If you won a hundred million dollar lottery tomorrow, would you quit your day job?
If you quit, what would you do with your time instead?
A volunteer who works with retirees once told me about a friend of his, a hard-driving executive who loved the Cubs. He always wished he had more time in between his work commitments to make it out to Wrigley. After decades of the corporate grind, he had saved enough to retire in style, with season tickets.
But it turns out you can only watch so many baseball games. Six weeks after retiring, he was back at the office.
Work often functions as a “have to” rather than a “get to” in our lives. Why work? Because we can’t afford not to.
But even for the vast majority of us who have to work to pay the bills, working because we “have to” is only part of the story. The other part of the story includes the purpose and meaning of our work, the difference it makes to us and to the world besides our paycheck. That’s the part of the story that the Cubs-loving executive stumbled into when he tried to retire. It turned out his work meant more to him than he realized.
Throughout our series Work: Who, What, When, Where, Why, we’ve been looking at how we grapple with the purpose and meaning of work as disciples of Jesus. Why work?
- Because work makes us more who we were meant to be. (Who)
- Because our work today is our context for fulfilling our call to holiness. (What)
- Because work well done makes God’s beauty and goodness visible in the world. (When)
- Because our presence at work makes a difference to the people around us. (Where)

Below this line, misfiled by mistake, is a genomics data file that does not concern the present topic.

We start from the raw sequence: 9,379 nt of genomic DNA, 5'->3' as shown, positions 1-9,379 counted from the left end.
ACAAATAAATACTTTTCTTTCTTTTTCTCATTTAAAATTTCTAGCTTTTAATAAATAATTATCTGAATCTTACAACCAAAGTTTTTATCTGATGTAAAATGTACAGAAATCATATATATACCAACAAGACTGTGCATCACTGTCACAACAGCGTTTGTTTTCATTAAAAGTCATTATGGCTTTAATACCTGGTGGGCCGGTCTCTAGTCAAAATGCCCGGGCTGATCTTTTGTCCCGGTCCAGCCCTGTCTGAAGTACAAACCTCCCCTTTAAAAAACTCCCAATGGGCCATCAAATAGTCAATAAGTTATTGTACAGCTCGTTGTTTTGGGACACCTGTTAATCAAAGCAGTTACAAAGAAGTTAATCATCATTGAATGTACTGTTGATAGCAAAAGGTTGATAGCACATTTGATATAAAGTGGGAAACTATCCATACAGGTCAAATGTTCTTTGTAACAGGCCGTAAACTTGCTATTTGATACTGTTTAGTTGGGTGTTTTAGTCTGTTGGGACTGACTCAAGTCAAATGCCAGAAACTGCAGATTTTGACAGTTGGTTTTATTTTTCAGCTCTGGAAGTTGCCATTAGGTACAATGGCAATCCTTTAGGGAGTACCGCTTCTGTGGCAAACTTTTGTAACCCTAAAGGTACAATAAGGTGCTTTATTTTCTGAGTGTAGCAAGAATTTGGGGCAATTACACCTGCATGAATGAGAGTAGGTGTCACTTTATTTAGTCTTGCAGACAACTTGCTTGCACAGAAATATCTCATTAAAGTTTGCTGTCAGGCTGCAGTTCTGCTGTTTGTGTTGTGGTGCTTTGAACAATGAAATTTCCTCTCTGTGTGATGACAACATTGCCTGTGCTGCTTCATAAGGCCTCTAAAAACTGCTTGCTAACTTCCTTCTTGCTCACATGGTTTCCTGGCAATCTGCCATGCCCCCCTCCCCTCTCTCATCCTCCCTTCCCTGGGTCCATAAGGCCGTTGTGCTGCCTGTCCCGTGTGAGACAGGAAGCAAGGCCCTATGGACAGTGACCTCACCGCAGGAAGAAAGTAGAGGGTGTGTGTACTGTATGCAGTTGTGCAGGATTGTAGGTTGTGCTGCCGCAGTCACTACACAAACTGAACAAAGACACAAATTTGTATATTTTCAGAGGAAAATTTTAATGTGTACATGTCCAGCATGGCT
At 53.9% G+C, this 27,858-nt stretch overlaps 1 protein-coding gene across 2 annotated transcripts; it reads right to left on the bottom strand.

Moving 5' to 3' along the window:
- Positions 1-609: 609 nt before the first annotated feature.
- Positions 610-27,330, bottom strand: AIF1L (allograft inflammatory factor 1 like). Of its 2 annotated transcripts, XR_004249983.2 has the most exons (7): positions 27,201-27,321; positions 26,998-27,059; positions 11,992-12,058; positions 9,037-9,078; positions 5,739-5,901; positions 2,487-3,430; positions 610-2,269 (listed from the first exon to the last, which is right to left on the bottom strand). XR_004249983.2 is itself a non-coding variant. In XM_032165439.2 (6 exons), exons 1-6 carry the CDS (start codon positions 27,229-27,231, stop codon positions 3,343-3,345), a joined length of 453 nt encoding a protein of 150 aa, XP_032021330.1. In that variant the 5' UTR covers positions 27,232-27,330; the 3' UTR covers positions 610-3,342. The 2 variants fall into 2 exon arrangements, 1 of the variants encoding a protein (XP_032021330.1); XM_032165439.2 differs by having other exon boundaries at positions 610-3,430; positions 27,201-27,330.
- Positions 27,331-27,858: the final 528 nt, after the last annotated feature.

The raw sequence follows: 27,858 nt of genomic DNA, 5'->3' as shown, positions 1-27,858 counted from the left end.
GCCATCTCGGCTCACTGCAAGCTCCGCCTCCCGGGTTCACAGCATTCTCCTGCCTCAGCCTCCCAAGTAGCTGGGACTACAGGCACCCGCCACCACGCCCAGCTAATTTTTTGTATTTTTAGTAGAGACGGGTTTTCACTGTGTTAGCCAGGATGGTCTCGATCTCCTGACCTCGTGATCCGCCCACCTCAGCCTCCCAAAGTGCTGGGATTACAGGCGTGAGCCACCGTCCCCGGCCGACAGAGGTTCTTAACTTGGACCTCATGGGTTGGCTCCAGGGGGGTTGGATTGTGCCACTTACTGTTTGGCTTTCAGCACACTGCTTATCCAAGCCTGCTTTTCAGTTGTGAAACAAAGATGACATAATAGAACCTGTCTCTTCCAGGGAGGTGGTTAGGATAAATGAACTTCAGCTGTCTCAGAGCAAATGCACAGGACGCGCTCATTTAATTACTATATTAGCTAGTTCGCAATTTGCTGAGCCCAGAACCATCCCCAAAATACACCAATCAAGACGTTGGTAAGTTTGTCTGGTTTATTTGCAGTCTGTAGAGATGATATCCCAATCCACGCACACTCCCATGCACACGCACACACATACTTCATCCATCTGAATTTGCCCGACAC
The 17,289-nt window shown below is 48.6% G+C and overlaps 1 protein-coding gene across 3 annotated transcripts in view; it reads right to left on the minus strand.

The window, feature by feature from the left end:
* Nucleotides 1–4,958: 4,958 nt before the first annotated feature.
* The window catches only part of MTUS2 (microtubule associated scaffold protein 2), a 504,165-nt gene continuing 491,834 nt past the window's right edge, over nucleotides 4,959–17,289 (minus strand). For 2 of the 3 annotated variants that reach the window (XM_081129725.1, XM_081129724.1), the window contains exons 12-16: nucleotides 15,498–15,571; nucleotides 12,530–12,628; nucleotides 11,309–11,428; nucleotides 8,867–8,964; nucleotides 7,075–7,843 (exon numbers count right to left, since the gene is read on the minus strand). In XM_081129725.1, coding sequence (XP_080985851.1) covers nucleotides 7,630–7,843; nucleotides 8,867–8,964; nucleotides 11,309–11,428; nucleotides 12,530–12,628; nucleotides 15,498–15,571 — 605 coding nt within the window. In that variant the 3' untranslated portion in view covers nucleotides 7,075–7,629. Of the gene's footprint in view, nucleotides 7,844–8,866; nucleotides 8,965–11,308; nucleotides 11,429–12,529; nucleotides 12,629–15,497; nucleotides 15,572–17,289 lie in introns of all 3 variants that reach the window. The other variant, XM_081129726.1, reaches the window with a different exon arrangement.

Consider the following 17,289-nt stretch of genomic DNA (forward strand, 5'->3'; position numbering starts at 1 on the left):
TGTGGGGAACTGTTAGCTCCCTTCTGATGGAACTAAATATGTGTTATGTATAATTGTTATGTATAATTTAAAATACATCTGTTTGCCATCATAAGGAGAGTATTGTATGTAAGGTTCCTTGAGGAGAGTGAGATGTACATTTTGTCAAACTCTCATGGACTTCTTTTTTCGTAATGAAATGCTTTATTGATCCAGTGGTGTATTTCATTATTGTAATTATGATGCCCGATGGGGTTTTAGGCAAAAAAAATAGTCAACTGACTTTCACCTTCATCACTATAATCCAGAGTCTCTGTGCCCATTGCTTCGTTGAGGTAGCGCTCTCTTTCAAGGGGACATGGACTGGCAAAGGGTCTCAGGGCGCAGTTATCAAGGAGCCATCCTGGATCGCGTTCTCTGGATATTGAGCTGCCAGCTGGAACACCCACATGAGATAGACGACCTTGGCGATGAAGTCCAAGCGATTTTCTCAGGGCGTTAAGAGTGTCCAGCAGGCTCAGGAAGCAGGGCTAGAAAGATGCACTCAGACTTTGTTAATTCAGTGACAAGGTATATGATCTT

To wrap up the series today, we’ll answer the question a bit differently.
Why work? Because our work demonstrates the power of the good news of Jesus to a dying world.
Alienated from Work
Today’s work controversies are at more of a boil than a simmer. Employers and employees are squaring off on the four-day work week, remote work or return to office, and the perils of AI. There’s even a vocal anti-work movement giving voice to frustrations with work of all kinds. While we may rightly contend for more just arrangements in any of these conflicts, something more is going on. Underneath the fervor of debate, there is an older dynamic that drives much of our work angst: a basic, existential alienation from our work.
Those of us who turn to the Scriptures for guidance don’t have to look far to see where this alienation comes from. Just three chapters into the Bible, we see the story of the human heart turning away from God portrayed dramatically in the story of Adam and Eve eating the forbidden fruit. After they transgress God’s one prohibition and hide in shame, God finds the man and the woman. He proclaims that their decision has had dire consequences that will unfold for generations. Among these consequences is a changed relationship with the earth, and therefore with work:
cursed is the ground because of you;
in pain you shall eat of it all the days of your life;
thorns and thistles it shall bring forth for you;
and you shall eat the plants of the field.
By the sweat of your face
you shall eat bread,
till you return to the ground
(Genesis 3:17-19 ESV)